Burnham Hotel: Daniel Burnham, a visionary architect and urban planner, was the chief of construction and director of works of the World's Columbian Exposition in Chicago in 1893 and co-author of the far-sighted 1909 Plan of Chicago.
Carson Pirie Scott & Co.: Samuel Carson and John T. Pirie were Scottish-Irish immigrants and brothers-in-law who opened a store in Amboy, Ill., in 1854. Two years later, they were joined in the business by George and Robert S. Scott, newly arrived from Ireland. They opened their first Chicago store in 1867 on Lake Street.
Clark Street: Gen. George Rogers Clark was the founder of Louisville and a Revolutionary War leader who captured the Northwest Territory, including Illinois, from the British.
Daley Center: Richard J. Daley, Chicago mayor from 1955 through 1976 and father of the city's present chief executive.
Dearborn Street: Named for Henry Dearborn, a veteran of the Bunker Hill battle who, as secretary of war for Thomas Jefferson, ordered the establishment of Ft. Dearborn in 1803.
Dirksen Federal Building (courthouse): Everett McKinley Dirksen was a Republican U.S. senator from Pekin, Ill. (1951-1969) who served as Minority Leader for 11 years.
Garland Building: Named for the Garland Stove, the trade brand of the Michigan Stove Co., which occupied an earlier Garland Building at the same site. During the 1893 World's Columbian Exposition in Chicago, Michigan Stove displayed a mammoth version of its Garland Stove in carved oak -- 25 feet tall, 30 feet long and 20 feet wide.
Kluczynski Federal Building (offices): John C. Kluczynski was a 12-term Democratic congressman (1951-1975) who represented Chicago's Bridgeport neighborhood. At the urging of fellow Chicago U.S. Rep. Dan Rostenkowski, the building was named for Kluczynski less than eight months after he died.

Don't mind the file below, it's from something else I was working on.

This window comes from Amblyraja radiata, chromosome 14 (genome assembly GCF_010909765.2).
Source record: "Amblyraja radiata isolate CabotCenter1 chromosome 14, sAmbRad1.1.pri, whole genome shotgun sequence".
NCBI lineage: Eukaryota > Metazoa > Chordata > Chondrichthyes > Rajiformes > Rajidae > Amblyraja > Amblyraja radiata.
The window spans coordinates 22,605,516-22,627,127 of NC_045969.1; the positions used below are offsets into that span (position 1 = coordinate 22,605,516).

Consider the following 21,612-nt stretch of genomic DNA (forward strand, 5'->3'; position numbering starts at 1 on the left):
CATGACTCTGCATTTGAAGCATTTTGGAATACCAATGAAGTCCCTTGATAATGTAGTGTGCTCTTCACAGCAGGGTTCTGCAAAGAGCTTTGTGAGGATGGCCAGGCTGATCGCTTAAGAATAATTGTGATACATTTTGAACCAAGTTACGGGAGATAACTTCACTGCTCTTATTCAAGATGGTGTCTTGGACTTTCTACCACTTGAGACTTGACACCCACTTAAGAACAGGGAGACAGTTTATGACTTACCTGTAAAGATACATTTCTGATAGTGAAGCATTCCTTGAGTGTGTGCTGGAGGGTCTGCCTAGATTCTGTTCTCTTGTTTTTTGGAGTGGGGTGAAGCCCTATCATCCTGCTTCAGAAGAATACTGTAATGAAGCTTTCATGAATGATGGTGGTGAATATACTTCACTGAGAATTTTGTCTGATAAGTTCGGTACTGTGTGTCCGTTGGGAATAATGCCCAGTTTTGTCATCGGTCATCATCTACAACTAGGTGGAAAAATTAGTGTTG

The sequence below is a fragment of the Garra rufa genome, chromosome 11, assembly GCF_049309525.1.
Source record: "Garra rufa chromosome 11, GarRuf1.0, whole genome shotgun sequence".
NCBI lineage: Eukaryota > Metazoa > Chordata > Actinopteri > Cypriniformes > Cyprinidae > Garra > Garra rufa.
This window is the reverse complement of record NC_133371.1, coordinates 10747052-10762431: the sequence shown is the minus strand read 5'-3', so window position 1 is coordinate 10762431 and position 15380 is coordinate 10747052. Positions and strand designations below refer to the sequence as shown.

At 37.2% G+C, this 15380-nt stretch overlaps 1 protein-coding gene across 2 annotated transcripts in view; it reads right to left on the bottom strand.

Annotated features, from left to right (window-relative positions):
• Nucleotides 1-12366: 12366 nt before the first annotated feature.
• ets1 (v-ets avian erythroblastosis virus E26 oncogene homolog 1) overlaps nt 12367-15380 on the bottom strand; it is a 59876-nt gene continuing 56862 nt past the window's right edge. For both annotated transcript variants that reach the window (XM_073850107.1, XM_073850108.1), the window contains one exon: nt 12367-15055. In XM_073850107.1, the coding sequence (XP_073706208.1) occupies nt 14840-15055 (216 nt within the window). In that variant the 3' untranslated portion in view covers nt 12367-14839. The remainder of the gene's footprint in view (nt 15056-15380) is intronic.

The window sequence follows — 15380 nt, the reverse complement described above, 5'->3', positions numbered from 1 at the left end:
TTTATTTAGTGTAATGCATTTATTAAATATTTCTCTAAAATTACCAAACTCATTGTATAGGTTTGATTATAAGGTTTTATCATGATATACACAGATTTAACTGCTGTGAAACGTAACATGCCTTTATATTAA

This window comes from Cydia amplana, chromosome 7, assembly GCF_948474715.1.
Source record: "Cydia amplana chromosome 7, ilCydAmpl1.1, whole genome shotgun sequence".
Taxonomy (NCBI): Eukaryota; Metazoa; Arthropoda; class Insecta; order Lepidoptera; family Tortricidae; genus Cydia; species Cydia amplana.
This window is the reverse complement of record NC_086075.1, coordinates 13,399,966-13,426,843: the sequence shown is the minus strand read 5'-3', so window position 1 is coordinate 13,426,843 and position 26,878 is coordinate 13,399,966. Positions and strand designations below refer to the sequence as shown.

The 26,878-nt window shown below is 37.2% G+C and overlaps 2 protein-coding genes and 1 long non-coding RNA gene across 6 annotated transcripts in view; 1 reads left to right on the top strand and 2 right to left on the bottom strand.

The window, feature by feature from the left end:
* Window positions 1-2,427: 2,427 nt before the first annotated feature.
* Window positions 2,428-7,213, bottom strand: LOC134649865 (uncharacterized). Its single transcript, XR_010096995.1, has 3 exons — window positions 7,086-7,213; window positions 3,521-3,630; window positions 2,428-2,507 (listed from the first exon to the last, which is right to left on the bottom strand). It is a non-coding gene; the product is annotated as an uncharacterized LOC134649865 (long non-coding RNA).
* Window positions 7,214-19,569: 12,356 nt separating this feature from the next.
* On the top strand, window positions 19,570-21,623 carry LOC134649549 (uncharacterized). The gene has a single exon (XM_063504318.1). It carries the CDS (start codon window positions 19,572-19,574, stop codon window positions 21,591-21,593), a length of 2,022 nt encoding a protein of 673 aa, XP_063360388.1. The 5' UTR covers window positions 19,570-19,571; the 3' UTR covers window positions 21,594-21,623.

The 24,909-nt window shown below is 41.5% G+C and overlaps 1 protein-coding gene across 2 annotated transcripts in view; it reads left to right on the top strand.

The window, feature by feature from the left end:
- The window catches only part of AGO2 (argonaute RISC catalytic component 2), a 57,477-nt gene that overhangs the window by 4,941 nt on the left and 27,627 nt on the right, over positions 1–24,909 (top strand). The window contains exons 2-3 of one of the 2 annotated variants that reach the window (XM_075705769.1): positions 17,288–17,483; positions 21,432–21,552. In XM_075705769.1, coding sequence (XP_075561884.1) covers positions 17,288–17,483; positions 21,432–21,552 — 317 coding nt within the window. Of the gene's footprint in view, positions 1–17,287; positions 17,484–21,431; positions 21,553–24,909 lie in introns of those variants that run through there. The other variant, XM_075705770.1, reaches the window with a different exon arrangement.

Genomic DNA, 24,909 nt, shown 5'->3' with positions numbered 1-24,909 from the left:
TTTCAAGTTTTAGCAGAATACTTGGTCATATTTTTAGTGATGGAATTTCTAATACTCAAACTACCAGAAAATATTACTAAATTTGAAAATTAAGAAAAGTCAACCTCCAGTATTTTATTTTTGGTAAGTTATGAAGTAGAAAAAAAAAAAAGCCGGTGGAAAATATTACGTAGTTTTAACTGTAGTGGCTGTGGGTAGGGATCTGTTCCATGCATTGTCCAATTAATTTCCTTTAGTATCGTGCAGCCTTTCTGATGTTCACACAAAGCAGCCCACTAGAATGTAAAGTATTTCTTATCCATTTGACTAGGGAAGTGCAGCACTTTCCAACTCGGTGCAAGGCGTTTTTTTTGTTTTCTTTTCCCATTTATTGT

LaSalle Street: Robert Cavalier, Sieur de La Salle, was a testy French explorer who passed through the Chicago region in 1682.
Marshall Field & Co.: Marshall Field was a major Chicago businessman who founded his namesake department store in 1888, pioneered many modern retail practices and amassed one of the largest fortunes in the U.S.
Miller's Pub: Named for Dan and George Miller who opened the Miller's Bar and Grill at 23 E. Adams St. in 1935. They sold it in 1950 to the Gallios family who moved it to its present location.
Monadnock Building: Named for Mt. Monadnock in New Hampshire. The building was originally owned by a family from New England, and each of its four entrances was named for a mountain in New England. The others were Kearsarge, Wachusett and Katahdin. Monadnock eventually came to be used to refer to the entire structure.
The Rookery: The name originally referred to a temporary City Hall that had been located on the site following the Great Chicago Fire of 1871. It was a favorite roost of pigeons and crows.
Palmer House Hilton: Potter Palmer was a founder of the Chicago Board of Trade who opened the first Palmer House in 1871, less than two weeks before it was destroyed by the Great Chicago Fire. The present structure, built in 1927, is the hotel's third incarnation.
Pittsfield Building: Named after Pittsfield, Mass., where young Marshall Field got his first job as an errand boy at a dry goods store. The 1927 building was commissioned by Field's estate.
Presidents: Seven Loop streets are named for U.S. presidents: George Washington, James Madison, James Monroe, John Adams, John Quincy Adams, Andrew Jackson and Martin Van Buren. Nineteenth Century historian A.T. Andreas notes that the 1830 survey of the village of Chicago had Washington Street as the southern boundary and Jefferson Street (west of the Chicago River) as the western border, presumably because of the importance of the two men in U.S. history. By 1835, other streets had been given their presidential names, generally in chronological order. Andreas blamed anti-federalism feeling in the village for placing Adams Street in a more southern location and for honoring John Quincy Adams with only his middle name.
Randolph Street: John Randolph was a U.S. senator from Virginia and a cousin of Thomas Jefferson.
Wells Street: Named for Capt. William Wells, a U.S. Army officer killed in the Ft. Dearborn Massacre of 1812.
Wabash Avenue: Wabasha was a Mdewakanton Sioux chief. (More probably, the name comes from an Indian word for "gleaming white.")Copyright © 2015, Los Angeles Times